Changes in sleep
As well as nursing differently, other things like sleep can be affected. A baby that may have been sleeping longer stretches may start waking more frequently at this time. Brain developments at this stage may mean they spend less time in the deeper phases of sleep. Research shows that sleep is not a linear development and it’s common for babies and children to go through periods of more and less frequent waking. Babies will wake for lots of reasons. Sometimes because they are hungry (especially if they have nursed less during the day), but also because they are processing new experiences from the day, because of separation anxiety, illness, or simply to feel a connection with a caregiver. Teething pain can be another reason: babies may have uncomfortable gums and may wish to nurse more for pain relief, particularly at night when there is less to distract them.
This can be a tiring period for mothers and parents. You may want to make some short-term changes to catch up on rest – perhaps going to bed earlier, finding a chance to nap during the day, or choosing to co-sleep with your nursling.
Not the time to introduce solids
There is a common myth that exclusively breastfed babies who are nursing less and waking more around this time might be doing so because they are hungry and breastmilk is no longer enough for them. This is not true. For the exclusively breastfed baby, breastmilk is the only source of nutrition required until at least the middle of the first year, and well beyond in conjunction with solid food. There is no need to introduce formula milk at this time. There is no evidence that introducing baby-rice or thickeners will help babies to sleep better. In fact, it may be harmful to introduce solid food before your baby’s gut has fully matured.
As babies get bigger and become able to reach and grasp for things, they may start to grab the food that you are eating. Babies also start to use their hands much more to experiment and will frequently put their hands in their mouth. Again, these are not a sign that they are ready for solid food. Getting teeth through is also not a sign that your baby is ready for solids or that he no longer needs to nurse. Evidence suggests it is better to wait until baby is showing other signs of being ready for solids, like being able to sit up unaided for short periods of time. You can read more about starting solid food here.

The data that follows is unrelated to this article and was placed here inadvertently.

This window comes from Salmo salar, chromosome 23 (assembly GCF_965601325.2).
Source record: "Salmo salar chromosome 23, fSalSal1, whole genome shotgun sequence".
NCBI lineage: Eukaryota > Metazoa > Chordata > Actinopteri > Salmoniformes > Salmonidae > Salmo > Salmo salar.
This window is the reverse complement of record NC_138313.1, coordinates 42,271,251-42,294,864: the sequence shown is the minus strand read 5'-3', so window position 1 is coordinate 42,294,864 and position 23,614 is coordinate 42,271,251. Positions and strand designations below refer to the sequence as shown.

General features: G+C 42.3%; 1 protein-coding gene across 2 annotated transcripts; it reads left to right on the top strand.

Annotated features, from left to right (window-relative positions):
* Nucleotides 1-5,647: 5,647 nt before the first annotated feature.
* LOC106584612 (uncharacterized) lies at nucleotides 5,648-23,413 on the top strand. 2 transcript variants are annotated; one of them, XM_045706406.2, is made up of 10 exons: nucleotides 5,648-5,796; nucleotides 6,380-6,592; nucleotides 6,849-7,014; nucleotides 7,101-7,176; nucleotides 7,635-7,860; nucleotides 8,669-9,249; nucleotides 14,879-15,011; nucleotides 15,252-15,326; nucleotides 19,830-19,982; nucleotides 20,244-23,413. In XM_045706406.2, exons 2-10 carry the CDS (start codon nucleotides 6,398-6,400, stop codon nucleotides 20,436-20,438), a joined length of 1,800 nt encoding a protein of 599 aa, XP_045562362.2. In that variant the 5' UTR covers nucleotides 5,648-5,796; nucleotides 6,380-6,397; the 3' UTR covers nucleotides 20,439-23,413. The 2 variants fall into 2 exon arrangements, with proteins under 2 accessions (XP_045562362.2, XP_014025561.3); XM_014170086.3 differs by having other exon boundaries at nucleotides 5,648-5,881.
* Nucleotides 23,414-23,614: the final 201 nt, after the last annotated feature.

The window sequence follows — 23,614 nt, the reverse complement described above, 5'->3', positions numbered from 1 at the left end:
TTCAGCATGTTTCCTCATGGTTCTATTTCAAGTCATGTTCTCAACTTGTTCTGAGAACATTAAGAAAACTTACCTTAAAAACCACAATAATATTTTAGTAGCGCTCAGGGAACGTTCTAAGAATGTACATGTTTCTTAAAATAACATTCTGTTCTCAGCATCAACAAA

The UK Department of Health recommends exclusive breastfeeding for the first six months of a baby’s life and states that breastfeeding can continue to benefit your baby along with solid foods for many months after.
The World Health Organization strongly recommends exclusive breastfeeding for the first six months of life and it states that after that breastfeeding should continue, along with complementary foods, for up to the age of two years or beyond and as long as mutually desired.
Distractible older baby
Sometimes babies can also become distractible between around eight and ten months. Again, this is related to normal developments that the child is going through. Sometimes parents think distractible babies at this age are weaning. Research shows that it is very unlikely that a baby under one year will self-wean. Nursing remains very important to your baby. Many of the same tactics that worked for a four-month-old may work again; for example, keeping external stimulus limited when nursing. An eight-ten month old baby will be drinking water and having some solid foods, and you may find they eat more or less during this period. Babies may also wish to nurse more at night for a while.
For some babies the developmental changes that happen around four months mean that they may become more distractible while nursing. Nursing is still very important to your baby and sometimes you may need to try some imaginative solutions for a short period in order to help your baby get full feeds. Babies may also begin to experiment with their hands in their mouth a lot more, or reach for food. This does not necessarily mean your baby is hungry, or that thickeners, baby rice or solids need to be introduced. Research shows that waiting until at least the middle of the first year is ideal to ensure your baby’s gut has matured.
As with so much else, this is a phase that will pass. If you’re finding it tricky and you’d like some support, or simply to hear from other breastfeeding mothers in similar situations, you might like to join your local La Leche League Group. You can find your nearest group here.
Written by Rhiannon Butterfield, LLL Cambridge, August 2020